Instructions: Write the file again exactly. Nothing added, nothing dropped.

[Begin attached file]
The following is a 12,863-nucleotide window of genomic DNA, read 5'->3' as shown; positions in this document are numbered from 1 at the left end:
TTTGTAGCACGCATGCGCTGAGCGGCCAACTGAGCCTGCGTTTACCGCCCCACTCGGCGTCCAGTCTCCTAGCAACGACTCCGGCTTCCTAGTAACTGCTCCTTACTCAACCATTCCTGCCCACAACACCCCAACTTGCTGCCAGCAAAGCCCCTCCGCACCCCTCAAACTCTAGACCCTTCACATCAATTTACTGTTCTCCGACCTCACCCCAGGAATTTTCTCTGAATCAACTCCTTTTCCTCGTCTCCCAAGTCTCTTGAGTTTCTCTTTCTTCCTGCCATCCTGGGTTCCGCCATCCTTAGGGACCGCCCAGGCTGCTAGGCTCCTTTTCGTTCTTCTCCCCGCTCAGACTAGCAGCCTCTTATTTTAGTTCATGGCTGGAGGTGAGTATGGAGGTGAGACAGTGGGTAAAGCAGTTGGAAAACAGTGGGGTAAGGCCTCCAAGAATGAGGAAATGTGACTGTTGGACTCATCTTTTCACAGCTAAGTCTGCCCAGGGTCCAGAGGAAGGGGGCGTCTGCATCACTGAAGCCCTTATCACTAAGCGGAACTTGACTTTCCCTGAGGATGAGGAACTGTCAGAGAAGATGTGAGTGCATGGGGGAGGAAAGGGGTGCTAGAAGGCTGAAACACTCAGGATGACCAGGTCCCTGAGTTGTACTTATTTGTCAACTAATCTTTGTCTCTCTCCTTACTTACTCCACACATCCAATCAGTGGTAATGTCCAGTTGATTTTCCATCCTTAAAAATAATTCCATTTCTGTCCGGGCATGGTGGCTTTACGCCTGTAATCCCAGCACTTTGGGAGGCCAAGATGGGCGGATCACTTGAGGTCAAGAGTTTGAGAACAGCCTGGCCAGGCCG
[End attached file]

The following is a 12,863-nucleotide window of genomic DNA, read 5'->3' as shown; positions in this document are numbered from 1 at the left end:
TTTGTAGCACGCATGCGCTGAGCGGCCAACTGAGCCTGCGTTTACCGCCCCACTCGGCGTCCAGTCTCCTAGCAACGACTCCGGCTTCCTAGTAACTGCTCCTTACTCAACCATTCCTGCCCACAACACCCCAACTTGCTGCCAGCAAAGCCCCTCCGCACCCCTCAAACTCTAGACCCTTCACATCAATTTACTGTTCTCCGACCTCACCCCAGGAATTTTCTCTGAATCAACTCCTTTTCCTCGTCTCCCAAGTCTCTTGAGTTTCTCTTTCTTCCTGCCATCCTGGGTTCCGCCATCCTTAGGGACCGCCCAGGCTGCTAGGCTCCTTTTCGTTCTTCTCCCCGCTCAGACTAGCAGCCTCTTATTTTAGTTCATGGCTGGAGGTGAGTATGGAGGTGAGACAGTGGGTAAAGCAGTTGGAAAACAGTGGGGTAAGGCCTCCAAGAATGAGGAAATGTGACTGTTGGACTCATCTTTTCACAGCTAAGTCTGCCCAGGGTCCAGAGGAAGGGGGCGTCTGCATCACTGAAGCCCTTATCACTAAGCGGAACTTGACTTTCCCTGAGGATGAGGAACTGTCAGAGAAGATGTGAGTGCATGGGGGAGGAAAGGGGTGCTAGAAGGCTGAAACACTCAGGATGACCAGGTCCCTGAGTTGTACTTATTTGTCAACTAATCTTTGTCTCTCTCCTTACTTACTCCACACATCCAATCAGTGGTAATGTCCAGTTGATTTTCCATCCTTAAAAATAATTCCATTTCTGTCCGGGCATGGTGGCTTTACGCCTGTAATCCCAGCACTTTGGGAGGCCAAGATGGGCGGATCACTTGAGGTCAAGAGTTTGAGAACAGCCTGGCCAGGCCG